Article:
That’s a stark contrast with Mongolia’s neighbor China. Despite having 1.4 billion people to Mongolia’s mere 3 million, there’s no such thing as a distinctive Chinese national sound that mixes tradition and modernity in the same way Mongolians do—at least none that has become a serious commercial player. Instead, China has been left churning out a stream of pale imitations of other countries’ genres. That raises a big question: Why does Mongolian music slap so hard and Chinese music (with a few exceptions) suck?

Because metal musicians would be a threat to the regime/social order and would be punished.

I would be remiss in not posting a sample of The Hu:

If you will excuse me, I’m off to study Mongolian so I can put that on my gym playlist.

Also, the over/under on Mongolia conquering China, again, is twelve years.

(Link via Instapundit.)

Wherein Brian J. Proves He’s Too With It For His Own Taste

Neatorama links to a Refinery29 (who?) listicle of The Best Albums of the 2010s, and I own, sort of, two.

Let’s do this quiz style, with the ones I own bolded.

  • Taylor Swift, 1989
  • Billy Eilish, When We All Fall Asleep, Where Do We Go?
  • Frank Ocean, channel ORANGE
  • Janelle Monáe, Dirty Computer
  • Robyn, Body Talk
  • Lorde, Pure Heroine (which I bought in 2016
  • Kacey Musgraves, Golden Hour
  • Adele, 21 (although, really, I only sort of own this since it actually belongs to my oldest son who went through an Adele phase a couple years ago).
  • Beyonce, Lemonade
  • Rihanna, ANTI

To be honest, I’m pleased I don’t know who several of these artists are, and others I only know of from reading newspaper Web sites.

But I will say this: Of the two I do own, I can only add that Leo improved upon them.

My Confusion, Circa 1988

When I was younger, I sometimes confused Patty Smyth:

With Patti Smith:

It could happen to anyone, right?

Although sometime in 1993 or 1994, I had written a novel that featured a dark haired and dark eyed young woman as a love interest, and when I saw a ten-year-old Patty Smyth music video, I thought, that’s her. Maybe I based Kym Russano on Patty Smyth, as I’m sure I had seen “The Warrior” (as I referred to it in a collegiate commentary).

All I know is that I have to keep typing their names so that perhaps when I can tell them apart I can spell their names correctly (unlike in 1992).

I Haven’t Mentioned Her Name In Almost 24 Hours

Marie Fredriksson, Roxette singer, dead of cancer at 61:

Roxette singer Marie Fredriksson, the Swedish star who achieved worldwide fame with such hits as “Joyride” and “It Must Have Been Love,” has died at age 61 after a 17-year battle with cancer.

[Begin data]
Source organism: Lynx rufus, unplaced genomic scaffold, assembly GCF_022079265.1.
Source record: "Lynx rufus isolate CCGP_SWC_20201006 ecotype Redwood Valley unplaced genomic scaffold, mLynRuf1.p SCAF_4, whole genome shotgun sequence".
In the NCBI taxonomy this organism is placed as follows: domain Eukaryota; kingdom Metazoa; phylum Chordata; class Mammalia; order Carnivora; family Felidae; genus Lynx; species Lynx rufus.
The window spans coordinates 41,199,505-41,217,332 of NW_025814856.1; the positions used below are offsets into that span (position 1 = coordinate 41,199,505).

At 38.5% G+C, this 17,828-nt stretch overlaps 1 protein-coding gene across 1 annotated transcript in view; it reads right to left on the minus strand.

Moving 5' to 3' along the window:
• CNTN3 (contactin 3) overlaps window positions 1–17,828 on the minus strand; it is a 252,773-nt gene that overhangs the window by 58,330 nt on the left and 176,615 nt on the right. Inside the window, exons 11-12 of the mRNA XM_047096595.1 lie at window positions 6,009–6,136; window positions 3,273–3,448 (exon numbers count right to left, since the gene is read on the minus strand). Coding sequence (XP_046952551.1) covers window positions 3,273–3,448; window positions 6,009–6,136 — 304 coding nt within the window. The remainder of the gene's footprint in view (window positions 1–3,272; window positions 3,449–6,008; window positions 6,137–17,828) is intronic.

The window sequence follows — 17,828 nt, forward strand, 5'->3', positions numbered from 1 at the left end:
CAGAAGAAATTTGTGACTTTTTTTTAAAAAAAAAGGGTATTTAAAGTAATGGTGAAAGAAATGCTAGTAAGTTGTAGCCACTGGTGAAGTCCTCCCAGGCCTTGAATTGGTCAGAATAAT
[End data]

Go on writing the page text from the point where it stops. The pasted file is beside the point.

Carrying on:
“The Look” came on the radio when I took my boys to school yesterday, and I recounted the ‘fact’ that she could not speak English when this song was released.

I must have heard that on the radio at the time. I have no idea if it was ever true.

Fun fact: My friend Dave (of the Iron Maiden poster fame) and I argued against my brother about the staying power of Milli Vanilli (David and I posited) versus Roxette (my brother countered). In retrospect, it pretty much a wash in American music and its charts, and Roxette has only appeared on this blog as a punchline (Scientists Prove Rest of World Is Parallel Universe to United States in 2007, Free Trivia Answer in 2005).

Still, I am saddened to learn of her passing.

Losing the Mannheiming of Christmas

One of the radio presets in our vehicles switches to Christmas music in mid-November, so we get our share of Christmas music that does not come from our growing collection of LPs.

And you know what I haven’t heard on this station in the last couple of years or, to my recollection, on KEZK in St. Louis when I lived there and on recent trips back?

Mannheim Steamroller.

This band really broke through after a number of albums with its 1984 Christmas album. I remember seeing this video on MTV with my brother; we were lying on my grandmother’s floor, and when it finished, we both said, Whoa.

But you don’t hear it in the mix much these days. Of course, the radio Christmas playlists have suddenly (maybe not suddenly?) tilted to modern artists doing secular winter songs, so you get a lot of Taylor Swift and Michael Buble, but not a lot of Steve and Eydie and whatnot.

So I guess that’s where Mannheim Steamroller went. Into the past.

I have this album, Mannheim Steamroller Christmas, and a later Christmas album, Christmas in the Aire on audio cassette. I should see about getting them on CD. Mannheim Steamroller Christmas was the first Christmas album I bought, werd.